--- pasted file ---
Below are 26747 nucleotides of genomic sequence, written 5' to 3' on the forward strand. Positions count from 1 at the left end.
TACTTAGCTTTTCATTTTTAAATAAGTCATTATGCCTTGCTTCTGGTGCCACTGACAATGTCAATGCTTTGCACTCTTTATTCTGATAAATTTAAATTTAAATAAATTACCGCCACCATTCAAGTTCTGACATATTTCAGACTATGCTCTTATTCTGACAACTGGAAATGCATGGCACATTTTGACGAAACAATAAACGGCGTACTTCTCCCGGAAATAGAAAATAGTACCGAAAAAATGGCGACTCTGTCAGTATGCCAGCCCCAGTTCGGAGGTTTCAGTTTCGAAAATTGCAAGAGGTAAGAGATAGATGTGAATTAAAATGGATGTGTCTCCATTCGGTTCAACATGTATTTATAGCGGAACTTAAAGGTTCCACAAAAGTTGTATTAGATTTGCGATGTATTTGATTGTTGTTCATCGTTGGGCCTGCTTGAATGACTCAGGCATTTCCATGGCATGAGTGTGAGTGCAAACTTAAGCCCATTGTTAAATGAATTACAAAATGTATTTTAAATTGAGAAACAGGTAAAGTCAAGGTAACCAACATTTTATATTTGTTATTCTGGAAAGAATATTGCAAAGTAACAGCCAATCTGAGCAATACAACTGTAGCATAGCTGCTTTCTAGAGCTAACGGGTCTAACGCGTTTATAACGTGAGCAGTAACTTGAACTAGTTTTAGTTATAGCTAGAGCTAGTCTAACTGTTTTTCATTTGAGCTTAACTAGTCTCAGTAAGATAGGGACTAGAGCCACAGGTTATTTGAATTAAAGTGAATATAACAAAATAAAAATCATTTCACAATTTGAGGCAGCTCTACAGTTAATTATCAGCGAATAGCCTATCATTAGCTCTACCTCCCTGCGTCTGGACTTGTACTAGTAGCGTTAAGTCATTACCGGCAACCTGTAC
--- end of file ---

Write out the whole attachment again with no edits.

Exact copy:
Below are 26747 nucleotides of genomic sequence, written 5' to 3' on the forward strand. Positions count from 1 at the left end.
TACTTAGCTTTTCATTTTTAAATAAGTCATTATGCCTTGCTTCTGGTGCCACTGACAATGTCAATGCTTTGCACTCTTTATTCTGATAAATTTAAATTTAAATAAATTACCGCCACCATTCAAGTTCTGACATATTTCAGACTATGCTCTTATTCTGACAACTGGAAATGCATGGCACATTTTGACGAAACAATAAACGGCGTACTTCTCCCGGAAATAGAAAATAGTACCGAAAAAATGGCGACTCTGTCAGTATGCCAGCCCCAGTTCGGAGGTTTCAGTTTCGAAAATTGCAAGAGGTAAGAGATAGATGTGAATTAAAATGGATGTGTCTCCATTCGGTTCAACATGTATTTATAGCGGAACTTAAAGGTTCCACAAAAGTTGTATTAGATTTGCGATGTATTTGATTGTTGTTCATCGTTGGGCCTGCTTGAATGACTCAGGCATTTCCATGGCATGAGTGTGAGTGCAAACTTAAGCCCATTGTTAAATGAATTACAAAATGTATTTTAAATTGAGAAACAGGTAAAGTCAAGGTAACCAACATTTTATATTTGTTATTCTGGAAAGAATATTGCAAAGTAACAGCCAATCTGAGCAATACAACTGTAGCATAGCTGCTTTCTAGAGCTAACGGGTCTAACGCGTTTATAACGTGAGCAGTAACTTGAACTAGTTTTAGTTATAGCTAGAGCTAGTCTAACTGTTTTTCATTTGAGCTTAACTAGTCTCAGTAAGATAGGGACTAGAGCCACAGGTTATTTGAATTAAAGTGAATATAACAAAATAAAAATCATTTCACAATTTGAGGCAGCTCTACAGTTAATTATCAGCGAATAGCCTATCATTAGCTCTACCTCCCTGCGTCTGGACTTGTACTAGTAGCGTTAAGTCATTACCGGCAACCTGTAC